Still an insult, no longer an offence

Finally! The word “insulting” has been removed from the UK Public Order Act’s offence of “threatening, abusive or insulting behaviour”. It’s about time: like all laws written with the best of intentions, it’s been abused time and again to bring people who merely disagreed with a litigious person into a cowed defensive posture.

It’s not far enough – British law still favours people with “beliefs”, constantly letting them off societal and legal obligations simply because they made a big noise about their imaginary friend in the sky. (Witness the way “faith schools” are allowed to discriminate based on what ancient text pupils’ parents prefer, or the way an organisation sending 26 people to the House of Lords is allowed to deny people a certain job rank simply because they’re female.) But it’s a step in the right direction.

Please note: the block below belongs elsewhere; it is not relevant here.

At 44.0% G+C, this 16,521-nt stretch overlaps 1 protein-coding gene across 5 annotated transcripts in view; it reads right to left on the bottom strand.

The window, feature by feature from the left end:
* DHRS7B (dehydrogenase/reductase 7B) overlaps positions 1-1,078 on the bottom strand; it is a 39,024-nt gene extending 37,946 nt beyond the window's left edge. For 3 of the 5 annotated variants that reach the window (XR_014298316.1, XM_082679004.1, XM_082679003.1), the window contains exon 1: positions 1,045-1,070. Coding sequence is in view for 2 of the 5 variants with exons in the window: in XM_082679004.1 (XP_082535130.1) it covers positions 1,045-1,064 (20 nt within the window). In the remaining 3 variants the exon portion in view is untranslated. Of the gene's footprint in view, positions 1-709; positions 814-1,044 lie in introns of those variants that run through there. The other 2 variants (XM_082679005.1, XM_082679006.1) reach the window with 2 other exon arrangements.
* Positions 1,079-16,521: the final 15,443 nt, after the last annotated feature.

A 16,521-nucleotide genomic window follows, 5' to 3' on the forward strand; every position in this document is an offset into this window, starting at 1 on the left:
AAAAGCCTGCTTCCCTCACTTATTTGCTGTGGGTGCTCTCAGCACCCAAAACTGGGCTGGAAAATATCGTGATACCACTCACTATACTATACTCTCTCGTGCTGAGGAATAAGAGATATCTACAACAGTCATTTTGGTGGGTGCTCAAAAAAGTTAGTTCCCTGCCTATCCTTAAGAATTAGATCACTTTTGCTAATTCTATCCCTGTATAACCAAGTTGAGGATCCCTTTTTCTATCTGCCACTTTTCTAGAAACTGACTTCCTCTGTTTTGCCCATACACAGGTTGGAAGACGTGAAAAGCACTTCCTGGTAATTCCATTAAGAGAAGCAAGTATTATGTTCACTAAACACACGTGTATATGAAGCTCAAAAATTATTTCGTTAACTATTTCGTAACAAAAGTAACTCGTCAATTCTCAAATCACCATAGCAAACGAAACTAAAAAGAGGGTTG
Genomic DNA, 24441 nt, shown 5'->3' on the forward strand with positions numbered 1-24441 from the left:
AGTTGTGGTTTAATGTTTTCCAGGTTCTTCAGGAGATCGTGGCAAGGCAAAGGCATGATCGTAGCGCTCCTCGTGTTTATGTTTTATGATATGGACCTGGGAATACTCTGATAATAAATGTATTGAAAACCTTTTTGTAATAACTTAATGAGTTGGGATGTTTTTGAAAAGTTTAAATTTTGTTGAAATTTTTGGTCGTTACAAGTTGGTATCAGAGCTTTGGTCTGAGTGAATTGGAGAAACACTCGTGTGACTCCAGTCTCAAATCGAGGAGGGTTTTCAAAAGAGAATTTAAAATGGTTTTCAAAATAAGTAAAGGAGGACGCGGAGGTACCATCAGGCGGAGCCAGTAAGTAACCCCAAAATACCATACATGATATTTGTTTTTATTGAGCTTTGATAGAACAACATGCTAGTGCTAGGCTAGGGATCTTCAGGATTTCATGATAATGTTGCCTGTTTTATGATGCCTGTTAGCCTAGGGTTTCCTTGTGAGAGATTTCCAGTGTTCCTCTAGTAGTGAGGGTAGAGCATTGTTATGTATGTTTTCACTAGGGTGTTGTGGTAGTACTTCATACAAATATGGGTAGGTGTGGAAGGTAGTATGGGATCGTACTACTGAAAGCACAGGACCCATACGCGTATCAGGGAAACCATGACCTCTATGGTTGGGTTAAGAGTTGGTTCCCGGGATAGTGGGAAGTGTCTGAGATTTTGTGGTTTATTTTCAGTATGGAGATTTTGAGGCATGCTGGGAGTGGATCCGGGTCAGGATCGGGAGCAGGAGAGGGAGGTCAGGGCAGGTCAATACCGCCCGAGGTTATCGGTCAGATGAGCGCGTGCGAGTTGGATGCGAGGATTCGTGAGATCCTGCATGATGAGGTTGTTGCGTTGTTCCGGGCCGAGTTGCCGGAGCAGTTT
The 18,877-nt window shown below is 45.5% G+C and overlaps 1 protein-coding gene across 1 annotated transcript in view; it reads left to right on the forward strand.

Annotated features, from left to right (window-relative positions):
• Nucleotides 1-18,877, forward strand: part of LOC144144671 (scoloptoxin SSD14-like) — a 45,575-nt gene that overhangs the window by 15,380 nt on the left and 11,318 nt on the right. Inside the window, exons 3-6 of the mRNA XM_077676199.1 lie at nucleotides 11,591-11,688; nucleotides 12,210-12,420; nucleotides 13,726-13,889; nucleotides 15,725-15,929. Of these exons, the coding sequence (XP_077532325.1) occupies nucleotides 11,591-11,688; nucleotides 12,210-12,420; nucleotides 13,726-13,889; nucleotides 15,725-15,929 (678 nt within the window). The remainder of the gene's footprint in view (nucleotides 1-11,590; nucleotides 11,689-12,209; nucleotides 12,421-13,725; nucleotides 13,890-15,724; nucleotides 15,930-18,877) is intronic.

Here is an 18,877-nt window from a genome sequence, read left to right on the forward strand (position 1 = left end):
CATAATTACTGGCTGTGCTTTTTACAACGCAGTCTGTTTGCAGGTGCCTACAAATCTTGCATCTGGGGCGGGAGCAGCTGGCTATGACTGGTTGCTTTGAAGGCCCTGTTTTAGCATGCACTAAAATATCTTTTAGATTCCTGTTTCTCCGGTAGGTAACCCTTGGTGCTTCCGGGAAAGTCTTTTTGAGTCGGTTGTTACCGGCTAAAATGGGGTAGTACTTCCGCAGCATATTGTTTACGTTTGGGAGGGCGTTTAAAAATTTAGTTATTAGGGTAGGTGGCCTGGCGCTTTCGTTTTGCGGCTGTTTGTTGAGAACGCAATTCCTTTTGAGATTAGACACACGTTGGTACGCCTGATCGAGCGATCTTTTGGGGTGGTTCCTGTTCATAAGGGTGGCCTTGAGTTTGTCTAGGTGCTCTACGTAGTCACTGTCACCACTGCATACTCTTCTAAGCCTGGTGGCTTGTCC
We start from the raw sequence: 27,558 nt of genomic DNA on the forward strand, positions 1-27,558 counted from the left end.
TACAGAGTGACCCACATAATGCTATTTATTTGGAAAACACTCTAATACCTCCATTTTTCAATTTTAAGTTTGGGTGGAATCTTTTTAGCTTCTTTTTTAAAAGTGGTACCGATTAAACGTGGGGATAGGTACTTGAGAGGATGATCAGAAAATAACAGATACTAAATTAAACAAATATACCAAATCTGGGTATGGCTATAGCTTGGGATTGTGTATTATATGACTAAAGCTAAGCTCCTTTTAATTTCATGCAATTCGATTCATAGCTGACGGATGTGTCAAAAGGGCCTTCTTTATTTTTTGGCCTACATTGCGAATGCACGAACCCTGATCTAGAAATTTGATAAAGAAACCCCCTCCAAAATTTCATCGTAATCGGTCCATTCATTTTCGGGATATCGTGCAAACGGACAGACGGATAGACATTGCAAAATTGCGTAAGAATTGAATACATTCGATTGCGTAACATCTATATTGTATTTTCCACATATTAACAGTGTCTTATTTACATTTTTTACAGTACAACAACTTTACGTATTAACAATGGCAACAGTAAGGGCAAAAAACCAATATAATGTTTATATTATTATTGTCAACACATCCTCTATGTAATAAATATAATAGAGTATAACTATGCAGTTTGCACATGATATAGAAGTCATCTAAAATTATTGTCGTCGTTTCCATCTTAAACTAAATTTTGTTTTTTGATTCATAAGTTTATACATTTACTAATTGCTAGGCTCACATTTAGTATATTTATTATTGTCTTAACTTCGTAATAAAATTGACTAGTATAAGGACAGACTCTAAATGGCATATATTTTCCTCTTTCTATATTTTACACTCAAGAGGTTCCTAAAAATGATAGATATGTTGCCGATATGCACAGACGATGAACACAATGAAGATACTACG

Introduced in the 80s, the law’s been abused by countless thin-skinned people who think anyone criticising their beliefs should be jailed. (Interestingly, some of the biggest numbers of both plaintiffs AND defendants in such case have been Muslims. Proving once again that religion is principally a divisive force, something for playing up our differences, not bringing us closer together.)

So at last, UK citizens are once again free to voice nonviolent opinions and concerns as they please. Can I just mention that you are stupid and ugly and your mother dresses you funny?

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